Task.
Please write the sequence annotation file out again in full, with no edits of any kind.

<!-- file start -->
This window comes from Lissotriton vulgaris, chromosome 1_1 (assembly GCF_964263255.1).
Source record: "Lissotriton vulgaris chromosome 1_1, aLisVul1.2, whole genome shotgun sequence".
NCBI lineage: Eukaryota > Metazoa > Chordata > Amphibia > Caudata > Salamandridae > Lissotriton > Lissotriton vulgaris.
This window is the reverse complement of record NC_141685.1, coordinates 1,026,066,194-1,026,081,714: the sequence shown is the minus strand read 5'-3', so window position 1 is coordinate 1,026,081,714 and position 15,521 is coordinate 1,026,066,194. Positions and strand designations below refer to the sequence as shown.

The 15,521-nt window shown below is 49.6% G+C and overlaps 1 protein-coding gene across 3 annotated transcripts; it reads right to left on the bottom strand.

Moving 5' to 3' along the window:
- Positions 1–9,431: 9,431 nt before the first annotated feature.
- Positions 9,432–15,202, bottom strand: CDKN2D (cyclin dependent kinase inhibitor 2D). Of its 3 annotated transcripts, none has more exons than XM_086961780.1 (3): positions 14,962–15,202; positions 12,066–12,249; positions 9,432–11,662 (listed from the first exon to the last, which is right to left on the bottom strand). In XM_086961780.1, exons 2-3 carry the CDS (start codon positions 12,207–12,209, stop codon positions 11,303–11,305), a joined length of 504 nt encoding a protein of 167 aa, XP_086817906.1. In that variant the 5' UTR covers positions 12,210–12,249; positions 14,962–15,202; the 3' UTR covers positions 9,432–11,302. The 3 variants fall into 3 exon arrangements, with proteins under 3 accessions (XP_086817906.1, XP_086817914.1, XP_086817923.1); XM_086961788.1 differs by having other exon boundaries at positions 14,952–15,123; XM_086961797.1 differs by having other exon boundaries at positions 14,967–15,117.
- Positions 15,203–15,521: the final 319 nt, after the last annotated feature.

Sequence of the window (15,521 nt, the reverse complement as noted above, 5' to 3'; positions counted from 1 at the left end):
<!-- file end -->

This window comes from Lissotriton vulgaris, chromosome 1_1 (assembly GCF_964263255.1).
Source record: "Lissotriton vulgaris chromosome 1_1, aLisVul1.2, whole genome shotgun sequence".
NCBI lineage: Eukaryota > Metazoa > Chordata > Amphibia > Caudata > Salamandridae > Lissotriton > Lissotriton vulgaris.
This window is the reverse complement of record NC_141685.1, coordinates 1,026,066,194-1,026,081,714: the sequence shown is the minus strand read 5'-3', so window position 1 is coordinate 1,026,081,714 and position 15,521 is coordinate 1,026,066,194. Positions and strand designations below refer to the sequence as shown.

The 15,521-nt window shown below is 49.6% G+C and overlaps 1 protein-coding gene across 3 annotated transcripts; it reads right to left on the bottom strand.

Moving 5' to 3' along the window:
- Positions 1–9,431: 9,431 nt before the first annotated feature.
- Positions 9,432–15,202, bottom strand: CDKN2D (cyclin dependent kinase inhibitor 2D). Of its 3 annotated transcripts, none has more exons than XM_086961780.1 (3): positions 14,962–15,202; positions 12,066–12,249; positions 9,432–11,662 (listed from the first exon to the last, which is right to left on the bottom strand). In XM_086961780.1, exons 2-3 carry the CDS (start codon positions 12,207–12,209, stop codon positions 11,303–11,305), a joined length of 504 nt encoding a protein of 167 aa, XP_086817906.1. In that variant the 5' UTR covers positions 12,210–12,249; positions 14,962–15,202; the 3' UTR covers positions 9,432–11,302. The 3 variants fall into 3 exon arrangements, with proteins under 3 accessions (XP_086817906.1, XP_086817914.1, XP_086817923.1); XM_086961788.1 differs by having other exon boundaries at positions 14,952–15,123; XM_086961797.1 differs by having other exon boundaries at positions 14,967–15,117.
- Positions 15,203–15,521: the final 319 nt, after the last annotated feature.

Sequence of the window (15,521 nt, the reverse complement as noted above, 5' to 3'; positions counted from 1 at the left end):